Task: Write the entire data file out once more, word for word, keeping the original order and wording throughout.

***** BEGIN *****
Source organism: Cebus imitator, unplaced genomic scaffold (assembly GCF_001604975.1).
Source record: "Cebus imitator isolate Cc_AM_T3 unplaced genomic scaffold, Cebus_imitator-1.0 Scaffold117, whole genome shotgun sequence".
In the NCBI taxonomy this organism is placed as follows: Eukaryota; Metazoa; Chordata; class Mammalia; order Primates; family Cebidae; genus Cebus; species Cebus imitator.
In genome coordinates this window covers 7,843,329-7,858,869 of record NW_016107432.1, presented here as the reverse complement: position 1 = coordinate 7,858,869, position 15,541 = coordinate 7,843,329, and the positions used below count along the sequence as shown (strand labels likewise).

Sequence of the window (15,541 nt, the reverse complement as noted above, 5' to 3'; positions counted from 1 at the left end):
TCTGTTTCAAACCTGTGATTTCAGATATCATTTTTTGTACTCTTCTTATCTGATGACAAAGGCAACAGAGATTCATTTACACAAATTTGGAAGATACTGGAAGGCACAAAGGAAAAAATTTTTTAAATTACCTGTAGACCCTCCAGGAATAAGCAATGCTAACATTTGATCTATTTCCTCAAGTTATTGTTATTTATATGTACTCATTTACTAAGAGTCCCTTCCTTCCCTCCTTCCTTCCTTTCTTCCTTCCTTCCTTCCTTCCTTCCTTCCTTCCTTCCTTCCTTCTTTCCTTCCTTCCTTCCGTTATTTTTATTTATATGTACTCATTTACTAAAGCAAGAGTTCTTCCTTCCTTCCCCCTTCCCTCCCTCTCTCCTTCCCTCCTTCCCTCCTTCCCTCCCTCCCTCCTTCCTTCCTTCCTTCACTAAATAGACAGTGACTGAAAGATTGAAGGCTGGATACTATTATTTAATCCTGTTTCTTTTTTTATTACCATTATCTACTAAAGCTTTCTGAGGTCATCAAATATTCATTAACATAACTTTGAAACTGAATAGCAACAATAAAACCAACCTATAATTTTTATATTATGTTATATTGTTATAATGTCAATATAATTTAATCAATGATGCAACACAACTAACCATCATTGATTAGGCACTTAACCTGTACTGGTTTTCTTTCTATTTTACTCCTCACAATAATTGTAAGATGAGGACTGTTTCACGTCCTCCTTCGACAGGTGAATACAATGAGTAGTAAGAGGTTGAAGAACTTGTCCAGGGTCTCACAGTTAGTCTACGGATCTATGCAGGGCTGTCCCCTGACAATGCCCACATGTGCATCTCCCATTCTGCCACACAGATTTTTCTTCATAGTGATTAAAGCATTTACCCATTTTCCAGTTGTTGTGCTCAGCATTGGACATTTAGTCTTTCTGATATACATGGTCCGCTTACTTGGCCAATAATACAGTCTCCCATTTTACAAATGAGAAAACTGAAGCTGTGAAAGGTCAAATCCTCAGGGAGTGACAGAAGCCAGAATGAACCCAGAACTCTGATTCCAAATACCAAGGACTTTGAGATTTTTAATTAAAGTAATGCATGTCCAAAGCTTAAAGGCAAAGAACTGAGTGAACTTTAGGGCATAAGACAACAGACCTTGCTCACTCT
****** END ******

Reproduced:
Source organism: Cebus imitator, unplaced genomic scaffold (assembly GCF_001604975.1).
Source record: "Cebus imitator isolate Cc_AM_T3 unplaced genomic scaffold, Cebus_imitator-1.0 Scaffold117, whole genome shotgun sequence".
In the NCBI taxonomy this organism is placed as follows: Eukaryota; Metazoa; Chordata; class Mammalia; order Primates; family Cebidae; genus Cebus; species Cebus imitator.
In genome coordinates this window covers 7,843,329-7,858,869 of record NW_016107432.1, presented here as the reverse complement: position 1 = coordinate 7,858,869, position 15,541 = coordinate 7,843,329, and the positions used below count along the sequence as shown (strand labels likewise).

Sequence of the window (15,541 nt, the reverse complement as noted above, 5' to 3'; positions counted from 1 at the left end):
TCTGTTTCAAACCTGTGATTTCAGATATCATTTTTTGTACTCTTCTTATCTGATGACAAAGGCAACAGAGATTCATTTACACAAATTTGGAAGATACTGGAAGGCACAAAGGAAAAAATTTTTTAAATTACCTGTAGACCCTCCAGGAATAAGCAATGCTAACATTTGATCTATTTCCTCAAGTTATTGTTATTTATATGTACTCATTTACTAAGAGTCCCTTCCTTCCCTCCTTCCTTCCTTTCTTCCTTCCTTCCTTCCTTCCTTCCTTCCTTCCTTCCTTCCTTCTTTCCTTCCTTCCTTCCGTTATTTTTATTTATATGTACTCATTTACTAAAGCAAGAGTTCTTCCTTCCTTCCCCCTTCCCTCCCTCTCTCCTTCCCTCCTTCCCTCCTTCCCTCCCTCCCTCCTTCCTTCCTTCCTTCACTAAATAGACAGTGACTGAAAGATTGAAGGCTGGATACTATTATTTAATCCTGTTTCTTTTTTTATTACCATTATCTACTAAAGCTTTCTGAGGTCATCAAATATTCATTAACATAACTTTGAAACTGAATAGCAACAATAAAACCAACCTATAATTTTTATATTATGTTATATTGTTATAATGTCAATATAATTTAATCAATGATGCAACACAACTAACCATCATTGATTAGGCACTTAACCTGTACTGGTTTTCTTTCTATTTTACTCCTCACAATAATTGTAAGATGAGGACTGTTTCACGTCCTCCTTCGACAGGTGAATACAATGAGTAGTAAGAGGTTGAAGAACTTGTCCAGGGTCTCACAGTTAGTCTACGGATCTATGCAGGGCTGTCCCCTGACAATGCCCACATGTGCATCTCCCATTCTGCCACACAGATTTTTCTTCATAGTGATTAAAGCATTTACCCATTTTCCAGTTGTTGTGCTCAGCATTGGACATTTAGTCTTTCTGATATACATGGTCCGCTTACTTGGCCAATAATACAGTCTCCCATTTTACAAATGAGAAAACTGAAGCTGTGAAAGGTCAAATCCTCAGGGAGTGACAGAAGCCAGAATGAACCCAGAACTCTGATTCCAAATACCAAGGACTTTGAGATTTTTAATTAAAGTAATGCATGTCCAAAGCTTAAAGGCAAAGAACTGAGTGAACTTTAGGGCATAAGACAACAGACCTTGCTCACTCT